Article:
So you know what a file plan is and why having one makes sense...but where to start?
Defining how your organisation stores and manages its documents needn't be a mammoth task, in fact simplicity will serve you well.
The Three Golden Rules of a good file plan
The level of detailed you need consider in your filing plan will depend to some extent on the nature of your business - for example do you deal with highly technical subject matter? do you create particular types of documents, like medical records, that need to be handled specifically under your national privacy laws?
Whether your needs are simple or complex, accommodating a few hundred or many thousands of documents, designing an effective filing plan should observe these three golden rules:
- Simplicity. Your file plan must:
- reflect functions, activities and tasks that are easily recognisable by users;
- align itself with existing visions, policy statements, business plans, aims and objectives; and
make it obvious into which file or folder a document should be placed.
- Consistency. Your file plan must:
- have rules and guidelines that ensure all staff/users follow the same procedures;
address inconsistencies that cause problems such as duplicate files/folders, documents on the same activity being separated, and misnaming of documents.
- Flexibility. Your file plan must:
- be adaptable;
be designed so that new files and folders can be fitted in as required, while still adhering to the overall structure.
Structuring a file plan
A context based filing plan is about storing information in a structure that gives meaning according to the needs and activities of the business.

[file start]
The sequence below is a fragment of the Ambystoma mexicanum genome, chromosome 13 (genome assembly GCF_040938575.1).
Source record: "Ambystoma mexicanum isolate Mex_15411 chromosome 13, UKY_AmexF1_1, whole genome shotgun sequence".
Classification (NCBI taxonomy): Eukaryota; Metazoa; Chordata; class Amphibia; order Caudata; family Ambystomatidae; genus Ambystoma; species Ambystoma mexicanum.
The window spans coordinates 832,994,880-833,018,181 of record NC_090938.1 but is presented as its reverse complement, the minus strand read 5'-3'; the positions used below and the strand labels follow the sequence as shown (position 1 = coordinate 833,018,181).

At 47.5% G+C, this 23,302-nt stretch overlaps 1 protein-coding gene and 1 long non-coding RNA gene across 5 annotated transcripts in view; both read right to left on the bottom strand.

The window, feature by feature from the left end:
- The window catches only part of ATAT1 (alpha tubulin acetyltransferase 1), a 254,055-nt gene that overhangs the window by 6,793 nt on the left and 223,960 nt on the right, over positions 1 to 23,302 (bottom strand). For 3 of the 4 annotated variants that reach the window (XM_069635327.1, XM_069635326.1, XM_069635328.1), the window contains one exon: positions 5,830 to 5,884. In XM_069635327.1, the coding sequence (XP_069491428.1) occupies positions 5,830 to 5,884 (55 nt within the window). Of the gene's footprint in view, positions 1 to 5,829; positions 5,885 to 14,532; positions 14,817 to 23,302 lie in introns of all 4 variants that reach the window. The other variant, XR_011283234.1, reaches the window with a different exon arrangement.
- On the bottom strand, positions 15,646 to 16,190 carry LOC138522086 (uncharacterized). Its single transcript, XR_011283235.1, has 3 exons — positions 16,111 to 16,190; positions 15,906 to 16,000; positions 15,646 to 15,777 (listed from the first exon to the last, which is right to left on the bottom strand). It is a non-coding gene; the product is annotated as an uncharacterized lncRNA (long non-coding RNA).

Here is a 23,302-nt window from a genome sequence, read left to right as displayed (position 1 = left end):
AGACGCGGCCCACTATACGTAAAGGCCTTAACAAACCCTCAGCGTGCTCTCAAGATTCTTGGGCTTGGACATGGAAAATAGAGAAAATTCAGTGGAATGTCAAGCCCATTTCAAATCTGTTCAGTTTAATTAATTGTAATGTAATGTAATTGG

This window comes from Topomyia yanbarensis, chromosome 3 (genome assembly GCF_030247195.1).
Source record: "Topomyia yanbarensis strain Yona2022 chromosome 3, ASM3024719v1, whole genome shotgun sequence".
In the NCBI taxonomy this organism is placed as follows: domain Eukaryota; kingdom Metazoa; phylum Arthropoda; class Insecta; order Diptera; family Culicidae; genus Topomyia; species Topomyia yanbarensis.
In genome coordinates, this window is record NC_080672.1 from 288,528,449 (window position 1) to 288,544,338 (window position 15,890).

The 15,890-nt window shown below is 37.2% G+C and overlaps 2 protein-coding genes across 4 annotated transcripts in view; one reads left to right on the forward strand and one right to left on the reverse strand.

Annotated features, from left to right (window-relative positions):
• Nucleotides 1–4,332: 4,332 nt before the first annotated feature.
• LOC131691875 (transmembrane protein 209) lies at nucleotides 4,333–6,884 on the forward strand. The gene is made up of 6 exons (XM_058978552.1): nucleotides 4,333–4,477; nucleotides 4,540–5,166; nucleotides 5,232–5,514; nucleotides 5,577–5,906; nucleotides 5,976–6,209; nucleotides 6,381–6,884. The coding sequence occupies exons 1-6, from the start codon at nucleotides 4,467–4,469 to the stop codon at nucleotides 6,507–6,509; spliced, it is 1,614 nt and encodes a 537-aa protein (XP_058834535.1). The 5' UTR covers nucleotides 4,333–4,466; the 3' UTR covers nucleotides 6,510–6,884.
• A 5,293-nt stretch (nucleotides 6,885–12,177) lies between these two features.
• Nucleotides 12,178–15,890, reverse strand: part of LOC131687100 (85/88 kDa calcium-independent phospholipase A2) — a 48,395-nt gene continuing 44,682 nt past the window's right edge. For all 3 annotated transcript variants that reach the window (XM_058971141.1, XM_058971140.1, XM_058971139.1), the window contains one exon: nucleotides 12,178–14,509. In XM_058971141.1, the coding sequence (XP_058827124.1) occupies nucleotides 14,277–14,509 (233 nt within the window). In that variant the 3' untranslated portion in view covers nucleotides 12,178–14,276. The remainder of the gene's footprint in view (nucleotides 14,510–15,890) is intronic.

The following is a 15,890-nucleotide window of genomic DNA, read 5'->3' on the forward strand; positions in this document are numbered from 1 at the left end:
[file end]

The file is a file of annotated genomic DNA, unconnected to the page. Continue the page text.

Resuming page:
A good place to start will be your existing file directory structure, file lists, organisation chart and mission statement. To build a context based plan, consider how to identify:
- Functions – the high-level administrative or mission based undertakings of the organisation. A law firm for example may establish their firm around Family Law, Estate Planning and Conveyancing.
- Activities – the pieces of work undertaken across the organisation in order to achieve each function, such as client matters or projects.
- Classification – the tasks or processes undertaken in support of each activity, for example briefing, discovery or invoicing.
By choosing a filing structure that reflects the nature of your business, it should be easy for staff to use and understand, and give context to information retrieved at a future date. This avoids related documents being saved under different attributes by each individual involved, or constructing your entire file system around email attributes like Sent By, Received By or Subject.
Implementing a simple file plan
To implement your filing plan, create one central list of functions, activities and classifications. Create the supporting folder structure and ensure all staff file documents within this structure.
Choosing a document management systemto help enforce your filing plan and make it easy for staff to comply without adding to their workload can help achieve your goals of faster, more meaningful file management and retrieval.